Everyday Lives - Values in Action

 

Story Spotlight: Archive


Lifesharing: A Family Tells Their Story - Mike Behmer


Mike Behmer has blossomed since he started Lifesharing with the Brewer family in 2009. Lifesharing is when a person with a disability lives with supportive persons who form a caring household and who share life experiences. 

“He had only known institutions and group homes for most of his life,” said Debbie Brewer of Koppel, PA, north of Pittsburgh. “He has very few good memories of his early life.” Debbie and Mike met at a group home where she worked and he lived as an adult. 

Debbie Brewer, Mike Behmer, and Tim BrewerAfter Mike began living with the Brewers, “I started seeing a self-confidence I had never seen before. We were surprised,” she said. 

“We are a huggy family and we have huggy friends. He would just stand there. His arms never moved,” said Debbie Brewer, a Lifesharing program specialist with Passavant Memorial Homes. “Now he’s hugging people, initiating it on his own. He initiates conversation with people. At our church on Sunday we get up and introduce and greet people. Mike is all over the auditorium. He’s greeting people he does know and people he doesn’t know.” 

Mike likes traveling with the Brewers. “I went to the zoo, to Cedar Point (amusement park), on vacation at Edinboro Lake every year, Niagara Falls, Disneyworld,” Mike said. “We go more places. I like to travel with Deb. We have parties.” 

Mike works two jobs, placing a pizza shop’s notices on doors and doing housekeeping at a nursing home. He also volunteers at a historic home. 

He is part of their family now, Debbie Brewer said. “It’s his choice if he wants to live with us. We’re not ever going to be asking him to leave.”  


Photo of SteveSteve Frock

Steve Frock is an adult with autism who is passionate about sharing his life story. “I want to talk to different people, companies, and organizations about what autism looks like. I want people to understand that the needs of someone with autism change as you get older in life because you learn how to be more independent than you were as a kid.”

Steve has many goals for the future. Steve is a person who likes to work, and one of his goals is to get along with his fellow coworkers. Another one of Steve’s goals is to live independently in a shared apartment or house. He is also hoping to meet someone special to settle down and raise a family with.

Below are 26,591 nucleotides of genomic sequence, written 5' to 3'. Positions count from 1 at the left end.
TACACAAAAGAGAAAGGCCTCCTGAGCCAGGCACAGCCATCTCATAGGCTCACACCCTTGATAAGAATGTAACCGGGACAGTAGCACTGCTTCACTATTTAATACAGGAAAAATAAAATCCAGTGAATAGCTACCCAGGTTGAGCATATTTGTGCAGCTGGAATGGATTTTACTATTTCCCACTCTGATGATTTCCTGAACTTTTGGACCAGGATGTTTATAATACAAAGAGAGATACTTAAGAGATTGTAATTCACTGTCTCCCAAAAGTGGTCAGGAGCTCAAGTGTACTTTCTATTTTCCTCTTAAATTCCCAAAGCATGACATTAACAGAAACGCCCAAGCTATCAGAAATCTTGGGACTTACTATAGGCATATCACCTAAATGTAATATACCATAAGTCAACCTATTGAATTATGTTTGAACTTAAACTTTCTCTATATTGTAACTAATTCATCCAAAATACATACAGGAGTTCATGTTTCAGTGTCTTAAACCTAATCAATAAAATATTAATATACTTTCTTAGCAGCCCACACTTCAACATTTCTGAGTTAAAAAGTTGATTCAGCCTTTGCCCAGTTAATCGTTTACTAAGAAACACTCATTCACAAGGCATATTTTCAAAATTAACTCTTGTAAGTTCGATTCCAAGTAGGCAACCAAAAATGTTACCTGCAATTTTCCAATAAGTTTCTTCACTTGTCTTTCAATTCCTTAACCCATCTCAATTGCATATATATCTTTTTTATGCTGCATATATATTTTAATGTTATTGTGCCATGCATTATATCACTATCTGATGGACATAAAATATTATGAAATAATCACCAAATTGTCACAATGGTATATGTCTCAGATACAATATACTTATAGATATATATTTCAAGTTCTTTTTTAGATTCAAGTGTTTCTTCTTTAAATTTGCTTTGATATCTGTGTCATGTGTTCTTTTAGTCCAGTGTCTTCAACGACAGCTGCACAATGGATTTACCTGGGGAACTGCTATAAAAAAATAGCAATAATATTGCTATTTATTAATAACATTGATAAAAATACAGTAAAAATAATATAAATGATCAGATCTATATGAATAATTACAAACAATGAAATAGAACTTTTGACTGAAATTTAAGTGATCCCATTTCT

2016 Everyday Lives Booklet Stories

APRIL

Photo of April

Three years ago April began to realize her dream of being an artist. At an art studio, April immediately excelled with creating and designing. She enjoys combining her passion for art with her love of helping others. She is learning, creating, and expressing herself through her art, and recently became employed as an arts enrichment aide at the studio. She works four hours per week. She still has studio time for herself, which is important to her. April also shares her love and passion for animals by volunteering time at area shelters. April excels in basketball and track and is actively involved in Special Olympics.




Photo of Pam

PAMELA

If you live in Philadelphia and have visited a Home Depot store within the past decade, chances are you have met Pamela. Since 1998, Pam has been employed full-time as a store associate. She takes pride in her job and enjoys working within the community and has established a strong network of co-workers and friends who support her personally and professionally. Over the years, she has taken on new leadership roles and has received numerous employee of the month awards and gifts in recognition of her hard work. Outside of work, Pam lives in a Lifesharing family. She likes spending time with her Lifesharing family member Melva, eating at new restaurants and visiting local shops. People who know Pam say she is friendly, humorous, and a loved woman who likes being on the go. She gets along with everyone and always sees the best in people.



Photo of Austin

AUSTIN

Austin chooses not to let his disability define him. Through the power of an Agency with Choice program, Austin hires his sister, Tiffany, to be his support. This has proved to be a win-win situation for all involved. Austin gets the precise level of support he needs from someone who knows him intimately, and Tiffany has the satisfaction of helping her brother out while being gainfully employed. And Mom? Well, she’s thrilled by the entire arrangement.



ELYSIA